Supply Chains and Transportation

This could be very good news – international trade is growing again after two years of decline

A ship is loaded with containers at Sydney's Port Botany container terminal March 4, 2013. Australia's trade deficit shrank by much more than expected in February to its smallest in 14 months thanks to higher prices for resource exports.

This halts two years of declining figures. Image: REUTERS/David Gray

Alex Gray
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Trade and Investment

International trade grew in the second quarter of 2016, according to OECD figures.

This halts two years of declining figures. It's a rare piece of good news for the global economy, and comes days before the G20 leaders' summit takes place in China.

Trade among members of the G20, a group of 19 countries and the European Union which represents 85% of global GDP, grew modestly in the second quarter of this year, the first increase since early 2014.


Combined exports in the G20 rose by 1.5% in the second quarter of 2016, after falling for the previous seven quarters.

 G20 total international export merchandise trade

However, there were some marked differences between individual countries. Exports grew in almost all G20 economies except Argentina, Canada and China. India, South Africa and Turkey all registered growth of more than 5%.


Combined imports rose by 2.0%, after eight consecutive quarterly falls. All G20 economies recorded growth in imports in the second quarter of 2016, except Argentina, France, India, Indonesia, and Mexico, who all registered slight falls. Russia's imports fell by 5.0%.

China recorded the highest growth in imports at 6.6% growth in the second quarter, but levels remain lower than in 2014.

 G20 total international import merchandise trade

The G20 comprises 19 individual countries: Argentina, Australia, Brazil, Canada, China, France, Germany, India, Indonesia, Italy, Japan, Mexico, Russia, Saudi Arabia, South Africa, South Korea, Turkey, the United Kingdom, the United States of America; as well as the European Union.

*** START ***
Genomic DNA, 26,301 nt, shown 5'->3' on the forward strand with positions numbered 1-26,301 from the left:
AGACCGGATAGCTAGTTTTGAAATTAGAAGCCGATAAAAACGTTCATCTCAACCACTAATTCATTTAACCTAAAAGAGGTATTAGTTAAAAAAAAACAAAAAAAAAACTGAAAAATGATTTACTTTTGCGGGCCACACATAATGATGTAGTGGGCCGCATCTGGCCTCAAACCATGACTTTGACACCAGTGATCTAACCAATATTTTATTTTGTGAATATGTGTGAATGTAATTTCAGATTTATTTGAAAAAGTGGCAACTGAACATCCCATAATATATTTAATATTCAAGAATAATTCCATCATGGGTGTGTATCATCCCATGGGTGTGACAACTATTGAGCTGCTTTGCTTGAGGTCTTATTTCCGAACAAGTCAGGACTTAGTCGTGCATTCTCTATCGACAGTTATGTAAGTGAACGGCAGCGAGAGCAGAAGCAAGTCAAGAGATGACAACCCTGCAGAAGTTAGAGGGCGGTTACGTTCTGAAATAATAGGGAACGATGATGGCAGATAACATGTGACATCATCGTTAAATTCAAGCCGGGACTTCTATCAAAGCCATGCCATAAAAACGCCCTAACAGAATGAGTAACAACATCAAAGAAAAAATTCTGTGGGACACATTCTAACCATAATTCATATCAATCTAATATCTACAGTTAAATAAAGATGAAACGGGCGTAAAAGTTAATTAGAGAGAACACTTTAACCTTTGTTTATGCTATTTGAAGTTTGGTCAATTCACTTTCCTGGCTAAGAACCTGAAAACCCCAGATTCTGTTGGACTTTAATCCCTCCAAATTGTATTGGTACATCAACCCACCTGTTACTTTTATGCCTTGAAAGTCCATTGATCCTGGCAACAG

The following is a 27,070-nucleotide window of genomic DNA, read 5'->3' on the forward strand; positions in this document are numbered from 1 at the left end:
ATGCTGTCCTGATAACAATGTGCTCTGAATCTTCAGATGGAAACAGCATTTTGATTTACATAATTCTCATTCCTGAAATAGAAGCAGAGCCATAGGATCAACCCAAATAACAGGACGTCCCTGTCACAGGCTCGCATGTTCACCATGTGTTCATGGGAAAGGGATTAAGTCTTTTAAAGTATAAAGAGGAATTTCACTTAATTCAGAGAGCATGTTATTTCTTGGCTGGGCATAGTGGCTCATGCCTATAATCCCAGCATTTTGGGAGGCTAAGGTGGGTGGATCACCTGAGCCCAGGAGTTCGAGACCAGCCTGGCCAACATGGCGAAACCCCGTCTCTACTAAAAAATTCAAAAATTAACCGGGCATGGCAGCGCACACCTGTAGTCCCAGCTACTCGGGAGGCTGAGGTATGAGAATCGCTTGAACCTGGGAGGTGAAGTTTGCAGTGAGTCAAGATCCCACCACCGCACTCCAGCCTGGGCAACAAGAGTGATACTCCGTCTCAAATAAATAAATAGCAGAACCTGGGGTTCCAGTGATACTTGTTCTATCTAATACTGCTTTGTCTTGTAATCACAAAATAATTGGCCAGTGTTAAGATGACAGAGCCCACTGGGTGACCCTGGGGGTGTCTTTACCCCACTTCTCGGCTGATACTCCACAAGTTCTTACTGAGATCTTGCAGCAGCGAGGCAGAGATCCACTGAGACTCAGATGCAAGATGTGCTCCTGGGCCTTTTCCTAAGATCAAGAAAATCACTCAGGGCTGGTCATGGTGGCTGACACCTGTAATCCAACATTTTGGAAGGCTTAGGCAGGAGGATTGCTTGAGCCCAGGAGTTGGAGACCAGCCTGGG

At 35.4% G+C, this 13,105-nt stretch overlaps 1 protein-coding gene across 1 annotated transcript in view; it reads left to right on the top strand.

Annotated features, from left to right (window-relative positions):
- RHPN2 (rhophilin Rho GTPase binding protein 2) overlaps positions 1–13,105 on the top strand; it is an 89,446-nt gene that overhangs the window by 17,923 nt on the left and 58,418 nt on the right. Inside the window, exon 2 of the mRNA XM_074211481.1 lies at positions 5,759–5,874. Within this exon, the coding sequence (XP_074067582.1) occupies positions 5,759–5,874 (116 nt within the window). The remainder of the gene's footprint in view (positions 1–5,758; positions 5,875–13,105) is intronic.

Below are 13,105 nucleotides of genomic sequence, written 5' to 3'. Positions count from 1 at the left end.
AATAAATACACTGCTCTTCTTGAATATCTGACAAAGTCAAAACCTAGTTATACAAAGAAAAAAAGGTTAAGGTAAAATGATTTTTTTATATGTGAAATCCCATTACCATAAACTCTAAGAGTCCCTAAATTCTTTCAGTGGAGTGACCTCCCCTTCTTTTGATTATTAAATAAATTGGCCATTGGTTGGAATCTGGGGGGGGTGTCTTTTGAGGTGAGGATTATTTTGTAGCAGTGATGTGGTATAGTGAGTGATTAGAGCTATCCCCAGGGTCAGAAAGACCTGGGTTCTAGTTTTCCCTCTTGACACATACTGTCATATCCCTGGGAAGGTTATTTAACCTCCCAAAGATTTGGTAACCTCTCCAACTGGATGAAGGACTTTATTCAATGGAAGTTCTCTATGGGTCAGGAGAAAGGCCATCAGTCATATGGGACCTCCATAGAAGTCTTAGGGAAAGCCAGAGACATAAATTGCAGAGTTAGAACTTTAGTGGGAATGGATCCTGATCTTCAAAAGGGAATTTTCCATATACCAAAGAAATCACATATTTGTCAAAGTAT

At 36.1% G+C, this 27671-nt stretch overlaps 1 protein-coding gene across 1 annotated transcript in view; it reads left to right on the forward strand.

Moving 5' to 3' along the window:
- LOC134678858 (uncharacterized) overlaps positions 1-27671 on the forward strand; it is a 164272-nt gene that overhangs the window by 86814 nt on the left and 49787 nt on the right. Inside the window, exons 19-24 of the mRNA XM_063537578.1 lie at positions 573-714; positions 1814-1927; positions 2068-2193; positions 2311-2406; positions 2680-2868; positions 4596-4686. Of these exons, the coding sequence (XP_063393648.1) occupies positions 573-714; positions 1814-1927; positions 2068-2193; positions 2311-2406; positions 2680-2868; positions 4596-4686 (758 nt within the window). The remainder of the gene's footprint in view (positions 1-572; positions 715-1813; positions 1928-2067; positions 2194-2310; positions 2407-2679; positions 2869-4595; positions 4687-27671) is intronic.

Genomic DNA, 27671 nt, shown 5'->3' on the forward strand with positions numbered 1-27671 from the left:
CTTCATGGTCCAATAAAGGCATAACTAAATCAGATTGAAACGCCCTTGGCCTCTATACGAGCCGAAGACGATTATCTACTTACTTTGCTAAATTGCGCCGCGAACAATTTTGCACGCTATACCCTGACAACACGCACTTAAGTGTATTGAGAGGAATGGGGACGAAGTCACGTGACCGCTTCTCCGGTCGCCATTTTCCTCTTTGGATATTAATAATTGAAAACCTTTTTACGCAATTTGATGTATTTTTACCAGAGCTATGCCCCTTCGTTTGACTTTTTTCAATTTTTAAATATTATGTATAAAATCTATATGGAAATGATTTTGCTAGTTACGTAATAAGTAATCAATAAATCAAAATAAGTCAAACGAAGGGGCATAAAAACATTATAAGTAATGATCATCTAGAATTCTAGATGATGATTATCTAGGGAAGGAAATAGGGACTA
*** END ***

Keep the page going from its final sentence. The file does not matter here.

Global trade in focus

International trade is an important driver of economic and corporate growth. This map shows just how much of that trade is driven by the movement of goods via shipping.

Constructed using 250 million data points, the map, made by data visualization company Kiln, shows the movements of the world's commercial shipping fleet in 2012.

The red lines represent tankers shipping oil around the world. The blue lines represent raw materials such as iron ore and coal, and the yellow lines represent container ships carrying finished goods.

These tens of thousands of ships, travelling across our seas every day, drive global trade and the economy.

The G20

Whilst the international trade figures represent a glimmer of hope for growth in the global economy, they remain significantly below the post-crisis highs seen between 2011 and 2014.

Maintaining the Momentum of World Economic Recovery is a key theme at this year's G20 summit.

World leaders will gather this weekend in Hangzhou, a city of about 6 million people southwest of Shanghai. It is the first time that China has hosted the event, now in its 11th year.

The G20 plays a significant role in shaping the fortunes of the world economy and is the premier forum for international economic cooperation. The group represents 84% of the world economy, 79% of world trade and 65% of the world population.

The G20 Leaders’ process was established after a joint EU-US initiative back in 2008 to tackle the global financial crisis.

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Supply Chains and TransportationTrade and Investment
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